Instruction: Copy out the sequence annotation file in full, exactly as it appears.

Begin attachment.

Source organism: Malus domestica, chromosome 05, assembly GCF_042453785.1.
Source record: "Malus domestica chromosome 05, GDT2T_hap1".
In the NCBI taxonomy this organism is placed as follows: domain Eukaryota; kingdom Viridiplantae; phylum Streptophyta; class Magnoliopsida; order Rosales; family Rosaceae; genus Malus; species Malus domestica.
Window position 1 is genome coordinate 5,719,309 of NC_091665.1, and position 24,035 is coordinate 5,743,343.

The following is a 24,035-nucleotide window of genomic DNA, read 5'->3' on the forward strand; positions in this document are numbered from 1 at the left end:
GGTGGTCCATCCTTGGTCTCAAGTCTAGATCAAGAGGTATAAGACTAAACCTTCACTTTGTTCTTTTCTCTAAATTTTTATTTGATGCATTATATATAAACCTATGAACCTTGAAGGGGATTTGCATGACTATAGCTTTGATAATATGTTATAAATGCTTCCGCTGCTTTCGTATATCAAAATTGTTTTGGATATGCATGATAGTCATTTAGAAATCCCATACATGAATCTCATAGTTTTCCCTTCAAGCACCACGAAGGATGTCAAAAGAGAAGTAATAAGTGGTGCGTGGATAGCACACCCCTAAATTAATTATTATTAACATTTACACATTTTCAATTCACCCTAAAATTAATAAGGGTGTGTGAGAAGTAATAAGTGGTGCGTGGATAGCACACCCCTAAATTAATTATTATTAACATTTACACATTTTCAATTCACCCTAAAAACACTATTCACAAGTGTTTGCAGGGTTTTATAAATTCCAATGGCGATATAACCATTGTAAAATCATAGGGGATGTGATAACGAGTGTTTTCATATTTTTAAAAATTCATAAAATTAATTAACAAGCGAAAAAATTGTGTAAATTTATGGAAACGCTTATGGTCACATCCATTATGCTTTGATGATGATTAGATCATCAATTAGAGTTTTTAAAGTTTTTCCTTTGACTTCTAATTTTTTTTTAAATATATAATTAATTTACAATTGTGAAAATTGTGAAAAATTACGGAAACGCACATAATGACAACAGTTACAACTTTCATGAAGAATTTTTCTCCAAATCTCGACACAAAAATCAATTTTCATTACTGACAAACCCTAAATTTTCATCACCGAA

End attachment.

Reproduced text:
Source organism: Malus domestica, chromosome 05, assembly GCF_042453785.1.
Source record: "Malus domestica chromosome 05, GDT2T_hap1".
In the NCBI taxonomy this organism is placed as follows: domain Eukaryota; kingdom Viridiplantae; phylum Streptophyta; class Magnoliopsida; order Rosales; family Rosaceae; genus Malus; species Malus domestica.
Window position 1 is genome coordinate 5,719,309 of NC_091665.1, and position 24,035 is coordinate 5,743,343.

The following is a 24,035-nucleotide window of genomic DNA, read 5'->3' on the forward strand; positions in this document are numbered from 1 at the left end:
GGTGGTCCATCCTTGGTCTCAAGTCTAGATCAAGAGGTATAAGACTAAACCTTCACTTTGTTCTTTTCTCTAAATTTTTATTTGATGCATTATATATAAACCTATGAACCTTGAAGGGGATTTGCATGACTATAGCTTTGATAATATGTTATAAATGCTTCCGCTGCTTTCGTATATCAAAATTGTTTTGGATATGCATGATAGTCATTTAGAAATCCCATACATGAATCTCATAGTTTTCCCTTCAAGCACCACGAAGGATGTCAAAAGAGAAGTAATAAGTGGTGCGTGGATAGCACACCCCTAAATTAATTATTATTAACATTTACACATTTTCAATTCACCCTAAAATTAATAAGGGTGTGTGAGAAGTAATAAGTGGTGCGTGGATAGCACACCCCTAAATTAATTATTATTAACATTTACACATTTTCAATTCACCCTAAAAACACTATTCACAAGTGTTTGCAGGGTTTTATAAATTCCAATGGCGATATAACCATTGTAAAATCATAGGGGATGTGATAACGAGTGTTTTCATATTTTTAAAAATTCATAAAATTAATTAACAAGCGAAAAAATTGTGTAAATTTATGGAAACGCTTATGGTCACATCCATTATGCTTTGATGATGATTAGATCATCAATTAGAGTTTTTAAAGTTTTTCCTTTGACTTCTAATTTTTTTTTAAATATATAATTAATTTACAATTGTGAAAATTGTGAAAAATTACGGAAACGCACATAATGACAACAGTTACAACTTTCATGAAGAATTTTTCTCCAAATCTCGACACAAAAATCAATTTTCATTACTGACAAACCCTAAATTTTCATCACCGAA